top of page

What exactly is mindfulness?

Mindfulness is both the way you look at living and is a resilient brain skill that reduces your stress response.

A mindful state of mind is a purposeful and deliberate way of looking at your experience in the complete present. When you are mindful and facing anxiety and stress, you look at these emotions from an observers vantage point. You are aware of the stress and anxiety flowing through your mind and body without feeling completely merged with it. You become more than whatever is happening in your mind and body at this very time.

People that have chronic illnesses tend to have a lot of fear about their illness, fear of what the future holds.

Being mindful replaces that fear and emotional reactivity with an open curiosity. What is that thought or feeling that is arising? What does it look like and feel like?

Approaching this fear ( stress response) with non judgement is a key part in mindfulness. When your amygdala ( a almond shaped structure right in the middle of your brain, which evolved specifically to respond to stress) triggers this stress response, you automatically begin to label the reaction as a threat that you need to escape now!

By observing your mind, you can avoid these negative emotions. You can deliberately redirect your mind back to observing your feelings and thoughts with a completely open mind. This changes the experience of fear and stress by taking the terror and panic out of it.

Mindfulness of your senses.

When the amygdala sounds off the alert bell, you tend to lose touch with the present moment because your emergency response checks in. For me, when I would out of the blue become completely off balance and my eyes became blurred the sense of panic set in. I felt the need to do something right away, I felt I needed to run away quickly from these overwhelming feelings. But, when I stop and deliberately focus my attention on my senses instead, I would move from a "doing, getting, or avoiding" mindset to "noticing and describing" what's around me. I would feel more present and connected by doing this. This deliberately directs the brain to focus on relaxing and calms down the stress response.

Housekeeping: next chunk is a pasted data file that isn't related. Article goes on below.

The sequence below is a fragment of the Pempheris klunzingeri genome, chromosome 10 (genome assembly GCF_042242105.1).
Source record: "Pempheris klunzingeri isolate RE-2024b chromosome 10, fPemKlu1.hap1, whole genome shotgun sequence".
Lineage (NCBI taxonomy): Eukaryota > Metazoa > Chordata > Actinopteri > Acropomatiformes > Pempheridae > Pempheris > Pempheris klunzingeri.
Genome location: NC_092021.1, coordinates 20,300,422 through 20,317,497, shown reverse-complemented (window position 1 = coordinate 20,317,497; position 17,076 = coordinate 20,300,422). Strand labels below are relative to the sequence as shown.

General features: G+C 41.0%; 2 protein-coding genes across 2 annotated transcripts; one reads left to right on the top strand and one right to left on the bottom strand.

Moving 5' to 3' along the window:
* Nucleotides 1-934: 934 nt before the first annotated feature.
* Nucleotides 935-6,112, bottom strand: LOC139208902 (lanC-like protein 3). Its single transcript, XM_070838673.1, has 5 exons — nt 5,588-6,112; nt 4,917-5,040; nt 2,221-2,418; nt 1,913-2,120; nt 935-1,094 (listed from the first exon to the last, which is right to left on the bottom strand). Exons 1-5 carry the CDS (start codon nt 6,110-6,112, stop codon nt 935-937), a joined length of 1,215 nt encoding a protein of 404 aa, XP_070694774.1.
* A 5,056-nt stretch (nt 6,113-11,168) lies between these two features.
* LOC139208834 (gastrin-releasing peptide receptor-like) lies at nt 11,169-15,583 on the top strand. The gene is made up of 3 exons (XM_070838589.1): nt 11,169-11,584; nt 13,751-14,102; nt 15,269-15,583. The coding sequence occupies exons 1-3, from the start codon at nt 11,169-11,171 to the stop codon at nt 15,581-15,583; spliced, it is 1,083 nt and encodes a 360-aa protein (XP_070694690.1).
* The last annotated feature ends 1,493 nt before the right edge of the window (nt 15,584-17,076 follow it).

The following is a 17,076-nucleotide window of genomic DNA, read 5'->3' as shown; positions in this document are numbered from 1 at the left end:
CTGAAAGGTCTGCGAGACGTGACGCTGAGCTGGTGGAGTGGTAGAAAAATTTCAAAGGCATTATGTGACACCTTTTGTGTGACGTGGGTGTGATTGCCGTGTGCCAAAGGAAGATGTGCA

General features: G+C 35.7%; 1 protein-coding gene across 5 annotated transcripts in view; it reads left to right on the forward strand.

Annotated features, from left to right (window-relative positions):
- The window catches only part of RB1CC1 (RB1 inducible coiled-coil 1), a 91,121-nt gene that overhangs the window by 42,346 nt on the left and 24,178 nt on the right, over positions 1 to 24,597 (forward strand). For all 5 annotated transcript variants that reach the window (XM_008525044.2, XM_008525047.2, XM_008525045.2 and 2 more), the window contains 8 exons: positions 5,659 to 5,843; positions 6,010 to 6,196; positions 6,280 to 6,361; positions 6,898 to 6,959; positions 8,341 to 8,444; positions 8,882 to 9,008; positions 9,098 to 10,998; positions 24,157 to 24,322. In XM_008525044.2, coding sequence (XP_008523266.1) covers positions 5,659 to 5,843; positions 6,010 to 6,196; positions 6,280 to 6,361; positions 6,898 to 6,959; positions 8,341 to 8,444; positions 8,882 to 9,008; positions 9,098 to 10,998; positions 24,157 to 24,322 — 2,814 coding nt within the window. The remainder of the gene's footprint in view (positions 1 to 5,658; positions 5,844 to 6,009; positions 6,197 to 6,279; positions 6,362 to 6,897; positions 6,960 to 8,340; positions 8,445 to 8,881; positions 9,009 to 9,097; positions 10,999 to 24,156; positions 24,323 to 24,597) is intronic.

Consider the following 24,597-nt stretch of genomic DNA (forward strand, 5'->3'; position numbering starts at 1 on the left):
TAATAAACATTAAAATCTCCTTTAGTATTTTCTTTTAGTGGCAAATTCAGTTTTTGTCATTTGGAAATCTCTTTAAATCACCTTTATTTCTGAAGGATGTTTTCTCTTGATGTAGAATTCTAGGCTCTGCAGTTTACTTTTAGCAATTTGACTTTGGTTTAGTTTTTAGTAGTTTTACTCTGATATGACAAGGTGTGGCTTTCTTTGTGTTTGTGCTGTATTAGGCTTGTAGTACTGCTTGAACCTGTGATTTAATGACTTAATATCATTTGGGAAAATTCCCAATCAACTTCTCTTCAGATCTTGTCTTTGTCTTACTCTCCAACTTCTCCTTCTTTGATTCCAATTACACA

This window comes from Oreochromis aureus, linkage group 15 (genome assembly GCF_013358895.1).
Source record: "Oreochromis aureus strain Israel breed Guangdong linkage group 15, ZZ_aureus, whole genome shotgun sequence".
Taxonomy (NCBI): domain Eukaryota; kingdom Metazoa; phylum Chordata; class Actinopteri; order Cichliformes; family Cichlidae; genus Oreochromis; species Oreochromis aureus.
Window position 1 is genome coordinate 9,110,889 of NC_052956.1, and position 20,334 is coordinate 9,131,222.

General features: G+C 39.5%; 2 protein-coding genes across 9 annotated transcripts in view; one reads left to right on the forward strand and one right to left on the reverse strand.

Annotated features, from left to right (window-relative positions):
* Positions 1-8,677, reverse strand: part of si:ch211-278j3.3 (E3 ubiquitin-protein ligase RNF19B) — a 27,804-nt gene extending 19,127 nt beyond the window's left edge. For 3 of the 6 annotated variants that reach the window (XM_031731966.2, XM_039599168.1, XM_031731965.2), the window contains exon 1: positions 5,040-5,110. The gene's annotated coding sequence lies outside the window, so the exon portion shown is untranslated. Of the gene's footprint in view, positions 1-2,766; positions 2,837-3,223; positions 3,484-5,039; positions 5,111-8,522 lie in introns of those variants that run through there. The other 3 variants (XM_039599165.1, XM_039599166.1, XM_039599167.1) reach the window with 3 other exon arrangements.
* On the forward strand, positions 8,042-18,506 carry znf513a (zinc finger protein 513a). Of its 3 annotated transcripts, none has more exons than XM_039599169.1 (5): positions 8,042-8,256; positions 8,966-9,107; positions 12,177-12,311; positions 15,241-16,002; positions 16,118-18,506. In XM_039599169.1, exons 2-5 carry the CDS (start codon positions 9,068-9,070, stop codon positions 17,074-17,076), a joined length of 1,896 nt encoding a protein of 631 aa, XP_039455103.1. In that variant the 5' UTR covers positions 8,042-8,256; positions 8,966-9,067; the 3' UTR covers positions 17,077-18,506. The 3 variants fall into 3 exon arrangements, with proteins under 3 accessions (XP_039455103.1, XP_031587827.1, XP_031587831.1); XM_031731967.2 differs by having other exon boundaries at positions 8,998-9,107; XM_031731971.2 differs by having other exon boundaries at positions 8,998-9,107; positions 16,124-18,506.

Mindfulness of actual objects.

This is one of my favorite ways to practice mindfulness.. Another way to calm down our stressed out brain is to focus on what's around you at that moment. If you're feeling anxious or stressed while socializing, out to dinner or just at home, try silently naming three objects in the room and describe the color, the shape, the texture of the object and so on. This moves your brain and the wiring of your mind from 'fight, flight, or freeze" mode to "notice and describe" mode.

Many dealing with an invisible illness/chronic illness have moved into what's called "chronic stress".

Your stress response was designed to help you survive immediate threat, like moving out of the way of an incoming car, but when your body uses a system that was designed just for acute stress (short term stressor) over a long period of time, it can create wear and tear and your mind and body.

This brings me to the chronic stress response that continues more than a couple hours or days. Chronic stress can have negative effects on your mind and body, especially if you feel helpless to change the circumstances, such as a chronic illness.

if you can't see the way out of your situation despite all your efforts, you are very likely to become worried and anxious. This can lead to high blood pressure, pain, weight gain and fatigue.

The amazing news is that being more mindful, you can start to transform the stress response into feeling more energized and grounded. You can begin to re-wire and change the way your brain processes and interprets stress. By continually practicing new ways of thinking and behaving can actually change the neural pathways and chemicals in your brain.


bottom of page